Washington — The FCC has become focused on private parts.
No, the Federal Communications Commission is not cracking down on indecency as it did a decade ago. The private parts in question are the parts of its regulatory purview, or its interpretation of that authority, dealing with broadband privacy, including its new authority over broadband customer privacy, its extension of privacy protections to programming streams on set-tops, and only its second enforcement action under enhanced transparency rules.
FCC chairman Tom Wheeler last week circulated his proposal for how an Internet-service provider should treat customers’ information, such as which websites they visit or how their information is being used, and it includes an opt-in regime for most targeted advertising. ISPs already are required to protect CPNI (customer proprietary network information) — like VOD records — for traditional video service.
Cable operators and other ISPs had offered up a proposal to the FCC.
FAVORING FTC MODEL
The framework is based in the National Cable & Telecommunications Association’s argument that rather than come up with new rules and regulations, the FCC should “[pursue] reasonable enforcement actions against telecommunications service providers that have clearly violated these principles.” That is the Federal Trade Commission model. The FTC has enforcement authority, but very limited authority to promulgate new regulations.
ISPs do not concede the FCC even has the authority to regulate broadband CPNI, which is tied to the Open Internet order they are challenging. Bu they had wanted the FCC to steer clear of new rules and that doesn’t look like it is happening. (ISPs have argued that targeting them ignores the power of edge providers like Google and Facebook, which are not covered by the FCC’s proposal).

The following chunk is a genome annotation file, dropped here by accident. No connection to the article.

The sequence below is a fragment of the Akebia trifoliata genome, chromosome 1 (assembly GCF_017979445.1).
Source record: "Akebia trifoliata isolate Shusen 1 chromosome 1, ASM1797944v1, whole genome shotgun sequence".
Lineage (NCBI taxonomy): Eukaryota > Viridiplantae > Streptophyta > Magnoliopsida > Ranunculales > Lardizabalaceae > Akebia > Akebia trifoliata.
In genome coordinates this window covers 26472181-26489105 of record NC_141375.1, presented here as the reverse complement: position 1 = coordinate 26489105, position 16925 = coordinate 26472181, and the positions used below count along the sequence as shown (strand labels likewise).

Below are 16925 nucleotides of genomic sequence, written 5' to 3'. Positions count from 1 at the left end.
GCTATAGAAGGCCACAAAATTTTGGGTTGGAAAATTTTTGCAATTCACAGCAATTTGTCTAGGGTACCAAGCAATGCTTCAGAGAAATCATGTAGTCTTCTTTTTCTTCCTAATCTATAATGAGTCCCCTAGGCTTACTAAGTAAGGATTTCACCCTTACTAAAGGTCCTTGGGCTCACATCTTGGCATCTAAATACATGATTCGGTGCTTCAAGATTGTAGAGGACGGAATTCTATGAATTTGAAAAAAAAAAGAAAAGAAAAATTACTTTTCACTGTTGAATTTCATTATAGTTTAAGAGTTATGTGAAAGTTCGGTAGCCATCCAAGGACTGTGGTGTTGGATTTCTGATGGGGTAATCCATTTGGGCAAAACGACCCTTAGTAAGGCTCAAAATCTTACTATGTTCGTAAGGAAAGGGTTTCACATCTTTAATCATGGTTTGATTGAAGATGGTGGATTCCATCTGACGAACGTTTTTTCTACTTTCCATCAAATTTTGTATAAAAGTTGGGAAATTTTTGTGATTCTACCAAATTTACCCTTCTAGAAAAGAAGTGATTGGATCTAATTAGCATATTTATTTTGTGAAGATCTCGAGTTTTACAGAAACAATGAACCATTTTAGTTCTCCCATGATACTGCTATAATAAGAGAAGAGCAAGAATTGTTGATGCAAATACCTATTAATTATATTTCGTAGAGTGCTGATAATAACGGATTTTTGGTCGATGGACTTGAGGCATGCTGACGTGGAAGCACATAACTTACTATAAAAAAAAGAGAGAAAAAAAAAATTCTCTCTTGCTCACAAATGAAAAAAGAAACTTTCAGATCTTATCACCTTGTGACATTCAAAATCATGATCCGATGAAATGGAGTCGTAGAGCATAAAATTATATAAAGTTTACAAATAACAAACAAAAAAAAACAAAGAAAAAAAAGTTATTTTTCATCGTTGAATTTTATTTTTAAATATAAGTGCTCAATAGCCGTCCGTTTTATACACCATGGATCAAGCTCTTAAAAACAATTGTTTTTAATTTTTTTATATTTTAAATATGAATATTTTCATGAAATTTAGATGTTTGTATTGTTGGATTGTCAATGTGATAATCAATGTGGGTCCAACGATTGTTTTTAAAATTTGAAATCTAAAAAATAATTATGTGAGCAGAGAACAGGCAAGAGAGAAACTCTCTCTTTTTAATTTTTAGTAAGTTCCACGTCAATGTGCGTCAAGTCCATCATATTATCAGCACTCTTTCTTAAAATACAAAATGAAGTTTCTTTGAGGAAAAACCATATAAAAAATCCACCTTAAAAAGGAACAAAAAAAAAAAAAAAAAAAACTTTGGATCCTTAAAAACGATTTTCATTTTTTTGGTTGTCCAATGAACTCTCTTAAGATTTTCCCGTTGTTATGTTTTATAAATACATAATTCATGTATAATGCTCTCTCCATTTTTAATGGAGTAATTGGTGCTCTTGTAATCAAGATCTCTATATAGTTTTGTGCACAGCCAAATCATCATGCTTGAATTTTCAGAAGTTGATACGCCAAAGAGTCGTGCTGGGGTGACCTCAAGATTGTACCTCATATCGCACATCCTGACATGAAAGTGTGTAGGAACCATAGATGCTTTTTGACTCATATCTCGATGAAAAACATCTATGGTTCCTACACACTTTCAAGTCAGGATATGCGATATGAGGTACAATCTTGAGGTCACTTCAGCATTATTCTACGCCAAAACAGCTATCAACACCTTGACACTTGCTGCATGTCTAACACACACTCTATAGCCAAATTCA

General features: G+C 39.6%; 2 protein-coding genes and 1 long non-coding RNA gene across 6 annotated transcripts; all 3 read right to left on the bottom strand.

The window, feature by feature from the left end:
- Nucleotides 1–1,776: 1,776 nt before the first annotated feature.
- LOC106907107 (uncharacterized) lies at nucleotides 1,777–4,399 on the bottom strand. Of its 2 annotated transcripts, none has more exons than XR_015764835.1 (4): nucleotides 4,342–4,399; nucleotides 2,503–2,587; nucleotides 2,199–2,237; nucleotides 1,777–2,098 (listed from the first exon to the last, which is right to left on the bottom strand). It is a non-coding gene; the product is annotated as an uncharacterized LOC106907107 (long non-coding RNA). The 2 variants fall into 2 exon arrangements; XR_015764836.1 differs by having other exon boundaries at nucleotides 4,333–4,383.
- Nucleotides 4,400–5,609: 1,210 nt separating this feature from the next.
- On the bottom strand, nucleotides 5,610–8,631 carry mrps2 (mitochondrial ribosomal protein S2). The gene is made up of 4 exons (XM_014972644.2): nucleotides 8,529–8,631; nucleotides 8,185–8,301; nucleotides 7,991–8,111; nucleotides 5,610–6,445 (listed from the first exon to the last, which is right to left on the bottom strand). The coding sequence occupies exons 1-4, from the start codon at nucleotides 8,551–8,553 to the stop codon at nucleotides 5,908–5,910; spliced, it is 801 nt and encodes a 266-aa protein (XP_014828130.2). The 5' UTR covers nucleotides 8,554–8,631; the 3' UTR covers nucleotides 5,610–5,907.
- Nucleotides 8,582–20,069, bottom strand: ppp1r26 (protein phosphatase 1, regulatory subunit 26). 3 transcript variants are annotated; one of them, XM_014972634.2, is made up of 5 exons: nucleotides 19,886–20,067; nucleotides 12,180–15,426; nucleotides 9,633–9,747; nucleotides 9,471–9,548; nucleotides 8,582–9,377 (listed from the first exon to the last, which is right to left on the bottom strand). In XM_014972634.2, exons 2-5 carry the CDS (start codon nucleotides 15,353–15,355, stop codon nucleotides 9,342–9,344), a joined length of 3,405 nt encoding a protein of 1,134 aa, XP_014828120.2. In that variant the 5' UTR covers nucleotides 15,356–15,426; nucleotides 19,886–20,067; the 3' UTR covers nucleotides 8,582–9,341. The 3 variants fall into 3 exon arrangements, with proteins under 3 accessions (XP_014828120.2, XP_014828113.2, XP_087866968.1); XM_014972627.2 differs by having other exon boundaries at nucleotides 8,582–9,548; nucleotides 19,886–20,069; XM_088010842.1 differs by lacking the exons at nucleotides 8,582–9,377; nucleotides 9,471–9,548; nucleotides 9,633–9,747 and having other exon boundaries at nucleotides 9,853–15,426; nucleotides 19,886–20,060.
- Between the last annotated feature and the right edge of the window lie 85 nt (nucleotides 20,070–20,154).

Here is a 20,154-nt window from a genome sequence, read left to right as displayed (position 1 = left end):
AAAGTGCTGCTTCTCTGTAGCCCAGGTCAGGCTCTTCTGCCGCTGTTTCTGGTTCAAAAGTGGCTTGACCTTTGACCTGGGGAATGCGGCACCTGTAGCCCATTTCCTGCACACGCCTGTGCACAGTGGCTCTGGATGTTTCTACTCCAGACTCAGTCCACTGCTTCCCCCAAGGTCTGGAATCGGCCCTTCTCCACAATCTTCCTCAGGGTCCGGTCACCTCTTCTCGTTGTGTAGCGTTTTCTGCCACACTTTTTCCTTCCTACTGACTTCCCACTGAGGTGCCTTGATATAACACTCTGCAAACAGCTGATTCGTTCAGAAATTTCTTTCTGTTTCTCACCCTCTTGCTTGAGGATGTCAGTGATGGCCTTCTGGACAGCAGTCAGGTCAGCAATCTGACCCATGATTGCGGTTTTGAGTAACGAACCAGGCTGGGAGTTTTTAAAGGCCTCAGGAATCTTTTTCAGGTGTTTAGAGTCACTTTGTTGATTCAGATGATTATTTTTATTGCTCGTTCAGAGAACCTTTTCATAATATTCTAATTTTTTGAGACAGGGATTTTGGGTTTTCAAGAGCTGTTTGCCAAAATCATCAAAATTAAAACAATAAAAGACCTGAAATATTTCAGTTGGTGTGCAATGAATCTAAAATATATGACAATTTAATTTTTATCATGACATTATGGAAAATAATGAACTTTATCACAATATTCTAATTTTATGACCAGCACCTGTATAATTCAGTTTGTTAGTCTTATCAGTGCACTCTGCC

Cable ISPs have an ally in Republican FCC commissioner Michael O’Rielly. In a speech last week, O’Rielly said he had “deep concerns” about the “direction the commission may be headed on the use and analysis of data by broadband companies.” In the name of privacy, the FCC seemed “intent on doing great damage to the interworking of the Internet,” he said.
“Beyond the deeply flawed authority for privacy regulation generated from last year’s net-neutrality decision, which is still being challenged in the courts, the commission doesn’t understand how its new burdens will impose unnecessary and costly compliance on broadband providers,” he said.
Privacy groups, which were celebrating last week, argued that there need to be tough new rules. The FTC has limited enforcement authority, relying on the threat of lawsuits, while the FCC does not. Those groups, which include ACLU, Center for Digital Democracy, Free Press and Public Knowledge, want the FCC to use that regulatory authority.
“Fundamentally, the FTC is not a data-protection agency,” the privacy groups said. “Without regulatory authority, the FTC is limited to reactive, after-the-fact enforcement actions that largely focus on whether companies honored their own privacy promises.”